4. says

    Aha! Many familiar scenes above. I could really go for a bowl of mohinga right now. And you beat me to the guac–I’ve been planning to post something on the great guacamole we had for breakfast, prepared as other Burmese salads are. I must try it at home when I get back to my kitchen!

  5. says

    Thanks everyone. As for the lighting in these shots, it must have been the morning light. I’m not always up to see it, but when I am, I always seem to be richly rewarded.

    I could go for some Burmese flan right about now.

  6. says

    Wow, what an amazing post! I love the photos and the food I miss! Breakfast was always one of my favorite meals, but only in Burma and I would get up at the crack of dawn just to sample a different treat every morning. So different from cornflakes and milk!

    I love that coffee shop you mentioned as well, they also have great semolina cake with carmelized coconut on top. Fantastic and across the street from there is where they make famous hand-tossed Burmese salads.

    Please show your support for the Burmese by signing this petition to drop the sanctions on Burma. Unfortunately we are not living in an ideal world and the sanctions have not helped the situation at all. The first anniversary of Cyclone Nargis is fast approaching and the international community needs to show support.

    http://www.thepetitionsite.com/1/drop-sanctions-on-burma-myanmar

  7. says

    @hellaD: Savory breakfasts (soups, breads, beans, etc.) are a surprise treat in Southeast Asia.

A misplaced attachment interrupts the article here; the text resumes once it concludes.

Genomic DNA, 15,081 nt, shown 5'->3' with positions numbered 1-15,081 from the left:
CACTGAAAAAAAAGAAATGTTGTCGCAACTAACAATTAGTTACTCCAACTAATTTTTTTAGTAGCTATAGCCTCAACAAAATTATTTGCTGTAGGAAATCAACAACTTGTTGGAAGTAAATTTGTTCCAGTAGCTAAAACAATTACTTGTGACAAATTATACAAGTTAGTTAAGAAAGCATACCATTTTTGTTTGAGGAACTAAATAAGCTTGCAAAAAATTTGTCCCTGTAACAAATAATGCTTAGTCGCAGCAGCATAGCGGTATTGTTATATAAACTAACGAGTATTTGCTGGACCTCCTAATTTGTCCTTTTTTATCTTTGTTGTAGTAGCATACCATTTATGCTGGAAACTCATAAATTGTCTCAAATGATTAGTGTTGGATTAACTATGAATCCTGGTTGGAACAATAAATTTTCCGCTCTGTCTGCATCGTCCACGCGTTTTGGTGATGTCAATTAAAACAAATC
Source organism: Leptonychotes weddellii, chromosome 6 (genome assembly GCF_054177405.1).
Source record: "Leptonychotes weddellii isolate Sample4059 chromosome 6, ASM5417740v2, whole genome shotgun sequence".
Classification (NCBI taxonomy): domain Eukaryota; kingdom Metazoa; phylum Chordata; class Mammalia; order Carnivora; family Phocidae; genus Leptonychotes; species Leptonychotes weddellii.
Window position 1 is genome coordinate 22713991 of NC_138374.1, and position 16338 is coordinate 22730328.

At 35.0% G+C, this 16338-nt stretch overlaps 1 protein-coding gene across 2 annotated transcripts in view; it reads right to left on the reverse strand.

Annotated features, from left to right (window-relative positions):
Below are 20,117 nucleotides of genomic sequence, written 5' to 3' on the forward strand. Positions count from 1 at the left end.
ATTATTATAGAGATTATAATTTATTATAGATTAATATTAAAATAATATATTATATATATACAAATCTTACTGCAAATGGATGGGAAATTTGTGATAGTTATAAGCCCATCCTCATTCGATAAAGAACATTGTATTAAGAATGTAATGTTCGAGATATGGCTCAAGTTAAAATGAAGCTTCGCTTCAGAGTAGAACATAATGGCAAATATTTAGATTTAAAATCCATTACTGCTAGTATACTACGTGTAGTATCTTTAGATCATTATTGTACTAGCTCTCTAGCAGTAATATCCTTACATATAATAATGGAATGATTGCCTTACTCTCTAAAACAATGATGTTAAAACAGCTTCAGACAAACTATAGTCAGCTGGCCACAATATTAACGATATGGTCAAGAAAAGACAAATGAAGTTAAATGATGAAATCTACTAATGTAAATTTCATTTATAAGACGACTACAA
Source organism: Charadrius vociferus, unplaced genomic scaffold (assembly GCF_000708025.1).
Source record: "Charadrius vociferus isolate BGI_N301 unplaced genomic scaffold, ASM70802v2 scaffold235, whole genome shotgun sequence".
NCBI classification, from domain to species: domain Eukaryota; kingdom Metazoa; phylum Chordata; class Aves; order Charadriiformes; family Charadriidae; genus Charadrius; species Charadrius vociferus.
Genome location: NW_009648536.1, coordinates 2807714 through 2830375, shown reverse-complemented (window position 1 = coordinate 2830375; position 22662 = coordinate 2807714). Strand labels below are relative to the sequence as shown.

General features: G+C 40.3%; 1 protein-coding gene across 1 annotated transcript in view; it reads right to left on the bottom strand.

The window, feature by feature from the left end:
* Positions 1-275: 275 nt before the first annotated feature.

That coffee shop is incredible. We probably should have branched out from the flan, but we simply couldn’t change our focus. Next time, we’ll try the semolina cake with carmelized coconut (in Burma!…amazing). And hand-tossed Burmese salads? I’m making this comment just before lunch…dangerous timing.

    Thanks for the information on dropping the sanctions.

  8. Sam says

    Thanks for sharing your pictures.
    Did you guys ever tried coconut noodle soup (own no kao soi), similar to Kao Soi found in Chaing Mai? That along with mokhinga and let thoke (kaosuethoke) are my favorite. Just curious, you were never once sick from eating while traveling in Burma?

  9. says

    @Sam: We sampled so many different kinds of soups throughout Burma and Southeast Asia, that it’s possible that we had own no kao soi. But we don’t recall it specifically.

    And, no, we were never sick from eating while traveling in Burma. And we ate on the street and rather adventurously while we were there.

  10. amy says

    i love asian food but have recently become allergic to peanuts? do you think this will be a problem in burma? does anyone know how to say “i cannot eat peanuts (or peanut oil)” in burmese? thanks so much for the help. i’m so excited about my trip!!!